Friday, January 23, 2009

Conciseness: eliminating clauses

In previous posts on conciseness, I’ve discussed several easy ways to make your writing more concise: You can boil down wordy phrases. You can delete redundant adjectives, adverbs and nouns. And you can eliminate useless metaphors.

Here’s one more way to improve conciseness, and it’s especially effective: reduce the number of clauses in a sentence. Every additional clause makes a sentence harder to read, because the reader must keep in mind all the verbs in the sentence and how they relate to each other. The verb is the most important part of speech; it commands more attention than other parts of speech.

So, you can significantly increase conciseness and readability by eliminating a clause and making the same point in a different way. Here’s a simple example, from a news story in yesterday’s Denver Post:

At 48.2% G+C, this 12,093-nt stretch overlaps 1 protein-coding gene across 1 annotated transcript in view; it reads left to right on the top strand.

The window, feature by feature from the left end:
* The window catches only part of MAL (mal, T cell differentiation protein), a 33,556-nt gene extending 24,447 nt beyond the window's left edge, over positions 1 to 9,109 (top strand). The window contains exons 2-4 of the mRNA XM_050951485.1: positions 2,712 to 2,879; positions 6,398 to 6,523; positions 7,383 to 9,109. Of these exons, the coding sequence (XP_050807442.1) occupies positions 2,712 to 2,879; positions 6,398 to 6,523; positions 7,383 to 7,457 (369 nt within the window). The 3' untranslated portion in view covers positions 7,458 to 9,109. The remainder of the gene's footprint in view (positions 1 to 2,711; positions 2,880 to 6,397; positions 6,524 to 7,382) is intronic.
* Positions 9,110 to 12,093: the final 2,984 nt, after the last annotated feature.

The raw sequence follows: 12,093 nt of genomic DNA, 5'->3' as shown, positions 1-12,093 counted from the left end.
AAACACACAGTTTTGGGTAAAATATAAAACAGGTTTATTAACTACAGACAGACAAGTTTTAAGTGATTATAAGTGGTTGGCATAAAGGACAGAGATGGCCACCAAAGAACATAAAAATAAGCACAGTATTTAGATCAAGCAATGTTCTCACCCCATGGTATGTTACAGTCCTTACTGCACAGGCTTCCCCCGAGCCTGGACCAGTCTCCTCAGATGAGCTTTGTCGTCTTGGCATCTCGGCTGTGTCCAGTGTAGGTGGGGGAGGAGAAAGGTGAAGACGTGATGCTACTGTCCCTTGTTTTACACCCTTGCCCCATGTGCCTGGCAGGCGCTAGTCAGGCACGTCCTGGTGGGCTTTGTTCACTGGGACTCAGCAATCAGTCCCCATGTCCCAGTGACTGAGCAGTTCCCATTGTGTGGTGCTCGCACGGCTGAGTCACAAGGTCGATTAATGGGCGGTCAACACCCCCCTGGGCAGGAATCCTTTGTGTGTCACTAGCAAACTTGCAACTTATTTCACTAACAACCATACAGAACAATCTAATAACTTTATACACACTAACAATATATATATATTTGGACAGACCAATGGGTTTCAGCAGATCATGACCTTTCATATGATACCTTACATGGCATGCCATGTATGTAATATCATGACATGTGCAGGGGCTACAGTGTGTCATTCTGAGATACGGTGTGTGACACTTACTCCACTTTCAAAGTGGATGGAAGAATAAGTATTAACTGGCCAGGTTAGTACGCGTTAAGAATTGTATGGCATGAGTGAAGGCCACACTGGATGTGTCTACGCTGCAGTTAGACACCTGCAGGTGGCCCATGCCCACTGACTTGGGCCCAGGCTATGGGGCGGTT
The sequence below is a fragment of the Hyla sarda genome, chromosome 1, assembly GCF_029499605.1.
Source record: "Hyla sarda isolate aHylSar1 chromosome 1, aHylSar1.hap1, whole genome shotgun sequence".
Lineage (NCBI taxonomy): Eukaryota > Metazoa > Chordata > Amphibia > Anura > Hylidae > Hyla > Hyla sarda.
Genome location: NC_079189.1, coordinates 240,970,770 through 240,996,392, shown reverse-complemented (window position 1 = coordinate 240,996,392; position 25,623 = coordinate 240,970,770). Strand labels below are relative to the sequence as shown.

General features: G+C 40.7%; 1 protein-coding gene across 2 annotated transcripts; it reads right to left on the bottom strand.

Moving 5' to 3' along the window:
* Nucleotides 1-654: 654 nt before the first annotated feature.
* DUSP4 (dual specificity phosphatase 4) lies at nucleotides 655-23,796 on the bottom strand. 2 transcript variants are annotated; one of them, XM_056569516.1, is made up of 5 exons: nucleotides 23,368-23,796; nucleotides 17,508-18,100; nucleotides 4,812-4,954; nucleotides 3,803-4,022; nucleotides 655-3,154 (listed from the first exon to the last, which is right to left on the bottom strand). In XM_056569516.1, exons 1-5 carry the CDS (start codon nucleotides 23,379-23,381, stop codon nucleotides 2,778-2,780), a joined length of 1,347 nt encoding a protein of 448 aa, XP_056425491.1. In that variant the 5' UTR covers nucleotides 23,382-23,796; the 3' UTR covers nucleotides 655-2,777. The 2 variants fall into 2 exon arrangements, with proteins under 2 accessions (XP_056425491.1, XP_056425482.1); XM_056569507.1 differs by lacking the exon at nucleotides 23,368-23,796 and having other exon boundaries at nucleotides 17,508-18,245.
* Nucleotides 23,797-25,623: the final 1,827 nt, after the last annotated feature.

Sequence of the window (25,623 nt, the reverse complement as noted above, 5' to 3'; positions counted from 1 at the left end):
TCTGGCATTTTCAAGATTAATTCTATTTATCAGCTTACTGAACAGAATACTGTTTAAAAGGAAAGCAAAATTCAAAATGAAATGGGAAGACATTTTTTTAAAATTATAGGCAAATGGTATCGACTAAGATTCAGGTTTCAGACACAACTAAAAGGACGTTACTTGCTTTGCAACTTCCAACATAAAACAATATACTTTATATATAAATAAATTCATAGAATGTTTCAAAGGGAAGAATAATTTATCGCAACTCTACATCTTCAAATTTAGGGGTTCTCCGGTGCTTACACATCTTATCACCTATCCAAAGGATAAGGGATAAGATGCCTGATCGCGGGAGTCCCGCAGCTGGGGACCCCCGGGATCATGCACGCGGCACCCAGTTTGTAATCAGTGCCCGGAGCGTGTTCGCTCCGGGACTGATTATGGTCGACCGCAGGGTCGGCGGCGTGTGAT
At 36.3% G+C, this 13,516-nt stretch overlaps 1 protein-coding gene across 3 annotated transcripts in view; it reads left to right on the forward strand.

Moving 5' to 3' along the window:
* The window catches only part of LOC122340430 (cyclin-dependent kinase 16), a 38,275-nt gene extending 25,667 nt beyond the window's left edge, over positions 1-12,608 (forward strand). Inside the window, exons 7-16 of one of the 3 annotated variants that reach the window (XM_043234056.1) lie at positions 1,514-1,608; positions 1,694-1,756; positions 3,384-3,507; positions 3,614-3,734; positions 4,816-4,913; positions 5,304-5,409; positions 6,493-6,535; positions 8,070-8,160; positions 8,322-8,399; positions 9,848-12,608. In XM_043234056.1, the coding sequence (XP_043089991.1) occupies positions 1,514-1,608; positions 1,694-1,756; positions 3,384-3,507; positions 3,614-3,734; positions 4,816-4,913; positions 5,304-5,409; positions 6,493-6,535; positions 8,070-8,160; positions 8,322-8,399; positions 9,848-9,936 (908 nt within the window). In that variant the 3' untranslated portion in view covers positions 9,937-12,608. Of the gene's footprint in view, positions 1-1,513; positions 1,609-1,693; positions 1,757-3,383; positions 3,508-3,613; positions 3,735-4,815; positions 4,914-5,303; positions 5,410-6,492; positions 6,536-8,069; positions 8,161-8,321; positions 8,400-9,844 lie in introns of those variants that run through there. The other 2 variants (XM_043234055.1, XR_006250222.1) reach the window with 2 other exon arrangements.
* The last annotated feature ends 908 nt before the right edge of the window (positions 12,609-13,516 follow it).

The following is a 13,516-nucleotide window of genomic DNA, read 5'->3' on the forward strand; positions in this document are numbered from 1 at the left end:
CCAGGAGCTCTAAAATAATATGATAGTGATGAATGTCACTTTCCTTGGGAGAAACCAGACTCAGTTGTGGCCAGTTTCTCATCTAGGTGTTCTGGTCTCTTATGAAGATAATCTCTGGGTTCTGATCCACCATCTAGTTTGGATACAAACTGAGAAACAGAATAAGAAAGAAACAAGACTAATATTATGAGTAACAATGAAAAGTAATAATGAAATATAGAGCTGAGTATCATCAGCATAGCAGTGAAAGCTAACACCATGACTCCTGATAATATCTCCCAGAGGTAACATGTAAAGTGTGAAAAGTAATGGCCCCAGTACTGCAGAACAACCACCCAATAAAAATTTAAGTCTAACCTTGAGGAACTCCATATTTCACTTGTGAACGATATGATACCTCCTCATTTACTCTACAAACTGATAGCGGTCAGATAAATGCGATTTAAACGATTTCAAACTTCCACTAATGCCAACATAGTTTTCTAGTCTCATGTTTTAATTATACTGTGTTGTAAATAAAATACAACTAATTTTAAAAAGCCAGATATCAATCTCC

“A 34-year-old Grand Junction man was rescued Wednesday from a van teetering off a cliffside about 170 feet above a canyon floor [in Colorado National Monument].” (The van is visible in the photo above.)

After the rescue, the park superintendent, Joan Anzelmo, described the evidence at the scene and suggested that the accident was an attempted suicide.

“ ‘The sense we had last night was that it was intentional,’ Anzelmo said.”

Although the quoted sentence contains only 11 words, it is not a good example of conciseness. It contains three clauses (sense was, we had, it was) but needs to contain only two (we sensed, it was):

Last night we sensed it was intentional.

The Takeaway: To increase conciseness, eliminate as many clauses as possible while still conveying the same meaning.

A Good Resource: We all can learn a lot more about conciseness from The Dictionary of Concise Writing: More Than 10,000 Alternatives to Wordy Phrases, by Robert Hartwell Fiske. This is a book to keep by your elbow as you write.

My Previous Posts on Conciseness:

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